Drought forces France to stop making 2,000-year-old cheese

French farmers said goodbye to this cheese.

Production of Salers cheese has been halted in France due to prolonged summer drought, The Guardian reported.

The prolonged dry spell, combined with unprecedented heat waves in Europe this summer, means there is not enough grass to feed the cows whose millet is used to create the traditional delicacy.

Salers is a semi-hard, unpasteurized cow’s cheese made in the central French region of the same name for 2,000 years. It bears France’s AOC seal of approval, meaning it’s unique to this small region.

France’s reputedly strict regulations stipulate that Salers must only come from the milk of local cows who feed on at least 75% grass from the mountain pastures in summer.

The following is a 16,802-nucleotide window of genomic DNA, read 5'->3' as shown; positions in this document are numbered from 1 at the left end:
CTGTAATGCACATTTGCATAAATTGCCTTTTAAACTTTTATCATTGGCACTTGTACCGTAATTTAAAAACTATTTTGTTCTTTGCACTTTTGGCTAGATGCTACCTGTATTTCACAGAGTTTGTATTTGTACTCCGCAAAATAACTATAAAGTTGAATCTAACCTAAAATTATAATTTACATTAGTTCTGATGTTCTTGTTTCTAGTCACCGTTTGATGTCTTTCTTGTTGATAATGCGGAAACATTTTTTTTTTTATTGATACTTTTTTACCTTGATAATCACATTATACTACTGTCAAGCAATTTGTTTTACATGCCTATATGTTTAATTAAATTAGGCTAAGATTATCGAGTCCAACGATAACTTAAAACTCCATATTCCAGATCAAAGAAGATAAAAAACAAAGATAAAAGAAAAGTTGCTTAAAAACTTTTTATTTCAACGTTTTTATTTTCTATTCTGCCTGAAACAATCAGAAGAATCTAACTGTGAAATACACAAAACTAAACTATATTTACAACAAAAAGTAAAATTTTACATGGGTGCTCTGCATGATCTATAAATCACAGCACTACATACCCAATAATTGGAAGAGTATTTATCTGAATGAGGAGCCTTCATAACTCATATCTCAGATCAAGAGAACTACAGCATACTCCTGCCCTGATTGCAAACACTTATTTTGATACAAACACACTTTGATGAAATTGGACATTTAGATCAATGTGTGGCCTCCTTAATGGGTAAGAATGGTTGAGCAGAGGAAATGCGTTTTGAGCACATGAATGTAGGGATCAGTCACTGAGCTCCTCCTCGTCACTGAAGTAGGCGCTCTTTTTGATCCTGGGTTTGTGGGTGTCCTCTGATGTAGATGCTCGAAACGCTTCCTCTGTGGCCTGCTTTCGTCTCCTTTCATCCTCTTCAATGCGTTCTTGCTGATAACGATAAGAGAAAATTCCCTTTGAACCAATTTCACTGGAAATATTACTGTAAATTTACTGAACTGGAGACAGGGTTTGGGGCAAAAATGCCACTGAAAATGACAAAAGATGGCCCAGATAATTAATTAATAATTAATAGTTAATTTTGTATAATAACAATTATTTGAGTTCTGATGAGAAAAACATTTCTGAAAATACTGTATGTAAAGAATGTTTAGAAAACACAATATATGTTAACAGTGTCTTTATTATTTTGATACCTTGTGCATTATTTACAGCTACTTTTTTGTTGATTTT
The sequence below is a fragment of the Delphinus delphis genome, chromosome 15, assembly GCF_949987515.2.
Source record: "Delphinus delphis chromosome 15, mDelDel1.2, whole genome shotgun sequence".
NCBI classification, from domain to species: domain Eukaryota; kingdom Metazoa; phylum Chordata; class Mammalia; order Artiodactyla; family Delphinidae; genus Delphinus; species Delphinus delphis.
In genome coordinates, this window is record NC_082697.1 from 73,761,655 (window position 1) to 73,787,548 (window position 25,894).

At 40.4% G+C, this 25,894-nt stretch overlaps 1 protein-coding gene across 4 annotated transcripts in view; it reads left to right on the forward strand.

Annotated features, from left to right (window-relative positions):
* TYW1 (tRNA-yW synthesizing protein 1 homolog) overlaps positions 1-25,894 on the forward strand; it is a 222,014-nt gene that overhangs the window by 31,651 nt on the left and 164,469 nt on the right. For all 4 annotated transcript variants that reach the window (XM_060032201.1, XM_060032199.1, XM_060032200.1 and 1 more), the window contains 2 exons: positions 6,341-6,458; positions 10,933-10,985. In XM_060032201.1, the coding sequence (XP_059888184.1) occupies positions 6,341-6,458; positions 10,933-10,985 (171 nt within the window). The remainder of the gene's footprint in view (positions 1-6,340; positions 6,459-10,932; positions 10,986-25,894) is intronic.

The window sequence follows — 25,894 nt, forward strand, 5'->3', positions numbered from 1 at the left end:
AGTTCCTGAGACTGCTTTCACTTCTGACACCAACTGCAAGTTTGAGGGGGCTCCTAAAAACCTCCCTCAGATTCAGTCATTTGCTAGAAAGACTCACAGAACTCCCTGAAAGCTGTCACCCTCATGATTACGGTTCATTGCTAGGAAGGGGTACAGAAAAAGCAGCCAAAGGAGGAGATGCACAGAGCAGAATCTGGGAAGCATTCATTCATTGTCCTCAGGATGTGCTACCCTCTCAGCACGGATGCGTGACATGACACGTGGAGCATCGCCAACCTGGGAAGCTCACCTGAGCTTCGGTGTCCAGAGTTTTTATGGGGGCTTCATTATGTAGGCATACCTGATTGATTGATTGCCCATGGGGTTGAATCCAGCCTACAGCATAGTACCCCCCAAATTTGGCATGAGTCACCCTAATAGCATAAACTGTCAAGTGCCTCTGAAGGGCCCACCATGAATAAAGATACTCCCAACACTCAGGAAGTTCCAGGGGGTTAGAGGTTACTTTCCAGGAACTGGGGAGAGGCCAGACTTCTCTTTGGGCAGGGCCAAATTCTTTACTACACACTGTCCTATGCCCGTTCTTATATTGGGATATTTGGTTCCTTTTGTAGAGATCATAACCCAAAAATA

Most of the 76 farmers whose milk is used in the production of Salers lament that their once green pastures are now dry and yellow due to lack of water.

“There is nothing left to eat,” farmer Laurent Roux told France Bleu radio. “The ground is so dry that in places it looks like ash. It’s dust.

Salers cheese is considered a delicacy with strict quality standards.

It is the first time in history that cheese production has been stopped.

New York Post

Not all news on the site expresses the point of view of the site, but we transmit this news automatically and translate it through programmatic technology on the site and not from a human editor.
Back to top button